Take Back the Day: Raising an activist

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Misson and Jood sit side by side looking at the camera. Misson is wearing a grey t-shirt and black hair wrap. Jood is wearing a colourful wrap.
 

Did you know that Mother’s Day was born from the dream of devoted activist and mother, Anna Jarvis, who founded “Mothers’ Friendship Day” in 1914 as an act of peace and resistance? Inter Pares invites you to take back the day as a celebration of mothers as changemakers and contributors to society.

Join us in celebrating mothers like Misson, who joined her daughter on the frontlines of Sudan’s historic uprising.

When the uprising began in late 2018, Misson had little faith in protestors’ ability to end the brutal autocratic regime that she had endured for over three decades. It was not until her eldest daughter, Jood, became directly involved in the revolution that Misson began to see things differently.

Jood was participating sit-ins: actions that were the backbone of the revolution. People from all walks of life came together to occupy public space, sometimes erecting tents and coordinating teaching sessions. Many homeless youth joined the sit-ins and Jood started volunteering to teach and feed them.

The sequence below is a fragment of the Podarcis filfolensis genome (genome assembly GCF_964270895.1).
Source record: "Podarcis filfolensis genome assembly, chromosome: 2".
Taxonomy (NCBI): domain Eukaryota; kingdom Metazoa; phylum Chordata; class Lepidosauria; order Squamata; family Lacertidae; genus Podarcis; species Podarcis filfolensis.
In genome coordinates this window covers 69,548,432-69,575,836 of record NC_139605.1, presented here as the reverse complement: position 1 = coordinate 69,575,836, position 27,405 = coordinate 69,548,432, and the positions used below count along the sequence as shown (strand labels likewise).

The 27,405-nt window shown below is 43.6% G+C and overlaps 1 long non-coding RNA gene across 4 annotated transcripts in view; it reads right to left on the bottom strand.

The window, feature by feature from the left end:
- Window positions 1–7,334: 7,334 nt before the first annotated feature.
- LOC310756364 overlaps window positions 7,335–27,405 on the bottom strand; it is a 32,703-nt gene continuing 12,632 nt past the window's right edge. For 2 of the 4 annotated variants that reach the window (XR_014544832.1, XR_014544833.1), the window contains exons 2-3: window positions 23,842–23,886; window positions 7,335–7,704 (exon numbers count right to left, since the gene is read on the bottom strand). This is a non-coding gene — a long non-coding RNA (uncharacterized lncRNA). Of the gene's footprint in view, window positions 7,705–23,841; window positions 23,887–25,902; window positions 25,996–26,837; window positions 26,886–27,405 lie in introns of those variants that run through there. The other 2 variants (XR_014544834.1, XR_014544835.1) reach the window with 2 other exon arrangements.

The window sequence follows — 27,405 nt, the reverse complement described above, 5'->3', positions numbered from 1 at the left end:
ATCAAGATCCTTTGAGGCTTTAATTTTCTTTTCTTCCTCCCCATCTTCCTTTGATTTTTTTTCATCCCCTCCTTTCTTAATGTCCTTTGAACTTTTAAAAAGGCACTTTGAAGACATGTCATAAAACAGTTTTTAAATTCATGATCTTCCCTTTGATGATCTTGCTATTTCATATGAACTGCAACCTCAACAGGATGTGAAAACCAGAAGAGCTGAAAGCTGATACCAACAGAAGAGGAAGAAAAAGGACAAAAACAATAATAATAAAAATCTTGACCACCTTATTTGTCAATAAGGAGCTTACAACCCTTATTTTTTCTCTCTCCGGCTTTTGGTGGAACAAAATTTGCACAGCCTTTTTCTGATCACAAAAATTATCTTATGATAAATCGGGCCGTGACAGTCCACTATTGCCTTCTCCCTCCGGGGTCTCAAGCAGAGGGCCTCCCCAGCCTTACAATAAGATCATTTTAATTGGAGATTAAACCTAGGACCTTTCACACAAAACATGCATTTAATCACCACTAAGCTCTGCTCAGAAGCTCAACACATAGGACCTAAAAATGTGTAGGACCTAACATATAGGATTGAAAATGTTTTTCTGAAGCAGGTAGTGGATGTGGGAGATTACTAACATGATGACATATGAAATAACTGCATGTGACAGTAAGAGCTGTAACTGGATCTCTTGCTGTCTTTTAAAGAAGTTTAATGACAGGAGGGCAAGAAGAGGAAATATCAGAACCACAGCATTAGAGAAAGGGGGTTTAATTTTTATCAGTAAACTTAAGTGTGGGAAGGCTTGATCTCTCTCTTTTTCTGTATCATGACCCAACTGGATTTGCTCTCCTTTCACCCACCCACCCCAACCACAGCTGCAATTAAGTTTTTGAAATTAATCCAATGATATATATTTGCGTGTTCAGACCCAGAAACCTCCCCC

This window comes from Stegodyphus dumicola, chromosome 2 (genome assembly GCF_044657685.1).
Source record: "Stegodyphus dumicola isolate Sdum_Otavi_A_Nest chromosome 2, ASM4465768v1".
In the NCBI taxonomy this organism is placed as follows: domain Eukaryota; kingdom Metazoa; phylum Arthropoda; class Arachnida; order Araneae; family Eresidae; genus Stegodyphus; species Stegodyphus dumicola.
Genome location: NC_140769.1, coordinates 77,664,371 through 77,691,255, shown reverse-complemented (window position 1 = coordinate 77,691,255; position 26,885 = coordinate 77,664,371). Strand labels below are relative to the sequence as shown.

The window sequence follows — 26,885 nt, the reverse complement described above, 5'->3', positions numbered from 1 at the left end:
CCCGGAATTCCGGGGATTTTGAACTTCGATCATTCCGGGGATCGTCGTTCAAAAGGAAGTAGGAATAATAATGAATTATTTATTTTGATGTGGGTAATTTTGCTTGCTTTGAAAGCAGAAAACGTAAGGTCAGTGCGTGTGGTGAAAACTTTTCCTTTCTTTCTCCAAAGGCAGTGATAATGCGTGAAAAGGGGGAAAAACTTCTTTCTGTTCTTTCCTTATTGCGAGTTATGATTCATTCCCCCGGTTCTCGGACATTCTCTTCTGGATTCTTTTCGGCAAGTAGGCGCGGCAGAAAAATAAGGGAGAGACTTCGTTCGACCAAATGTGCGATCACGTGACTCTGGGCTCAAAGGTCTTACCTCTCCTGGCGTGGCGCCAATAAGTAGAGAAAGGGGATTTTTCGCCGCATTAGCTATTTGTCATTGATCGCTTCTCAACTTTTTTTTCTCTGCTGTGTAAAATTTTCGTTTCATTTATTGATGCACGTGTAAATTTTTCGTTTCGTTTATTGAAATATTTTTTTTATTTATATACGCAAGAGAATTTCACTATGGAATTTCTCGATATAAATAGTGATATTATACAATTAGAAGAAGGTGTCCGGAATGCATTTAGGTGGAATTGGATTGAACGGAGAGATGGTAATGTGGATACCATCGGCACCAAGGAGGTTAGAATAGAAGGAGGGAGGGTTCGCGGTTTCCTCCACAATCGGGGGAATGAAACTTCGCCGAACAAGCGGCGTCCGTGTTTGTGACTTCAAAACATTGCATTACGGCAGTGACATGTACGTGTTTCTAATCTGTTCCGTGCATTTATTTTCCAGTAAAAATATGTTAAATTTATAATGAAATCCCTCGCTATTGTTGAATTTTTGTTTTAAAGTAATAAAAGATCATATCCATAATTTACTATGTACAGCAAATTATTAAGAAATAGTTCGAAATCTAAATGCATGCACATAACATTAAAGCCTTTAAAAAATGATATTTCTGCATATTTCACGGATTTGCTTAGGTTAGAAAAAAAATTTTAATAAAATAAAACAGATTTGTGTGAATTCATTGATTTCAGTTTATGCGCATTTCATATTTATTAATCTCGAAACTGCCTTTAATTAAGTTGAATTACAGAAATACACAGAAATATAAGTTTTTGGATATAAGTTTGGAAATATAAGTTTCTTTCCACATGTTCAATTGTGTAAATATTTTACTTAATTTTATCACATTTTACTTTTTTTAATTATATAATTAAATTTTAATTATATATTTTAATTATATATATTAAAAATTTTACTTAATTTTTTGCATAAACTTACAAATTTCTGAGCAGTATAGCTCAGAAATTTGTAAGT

Misson feared for her daughter’s safety, as these occupations were increasingly met with violent backlash. Summoning all her courage, she asked to accompany Jood to protect her. In response, Jood proposed that Misson help her distribute food and water to fellow activists, saying “If you want, you can sit there and wait for three hours until I am finished. Or, you can join me.” Seeing her daughter’s passion for the revolution and her confidence that they would succeed made Misson believe that change was possible.

As a feminist, Misson has striven to nurture her children’s agency. She treats her children as equals and says that when they disagree, “I try to put myself in their shoes and discuss.” For Misson, Jood’s activism is cause for celebration: “I am very happy with the person she has become.”

Now, Sudan is in the midst of what civil society hopes will be a peaceful transition to democracy. Organizations like Inter Pares counterparts SWRC and Sudanese Organization for Research and Development play a crucial role in fostering women’s political participation in the process.

Misson does not yet know if the new government will fulfill her expectations for true justice and equality, but she has faith in the determination of her daughter’s generation, who are still working hard to hold the new government accountable. Sudanese youth have started the hashtag حنبنيهو#, which translates to “we will build it.” It is a message of confidence, of victory: a promise that they will build the country they want, that they will have the home of which they dream.

This Mother’s Day, honour someone for the change they’ve made in your life. Give a gift that supports Misson and mothers around the world working for positive change for their families, communities, and societies.

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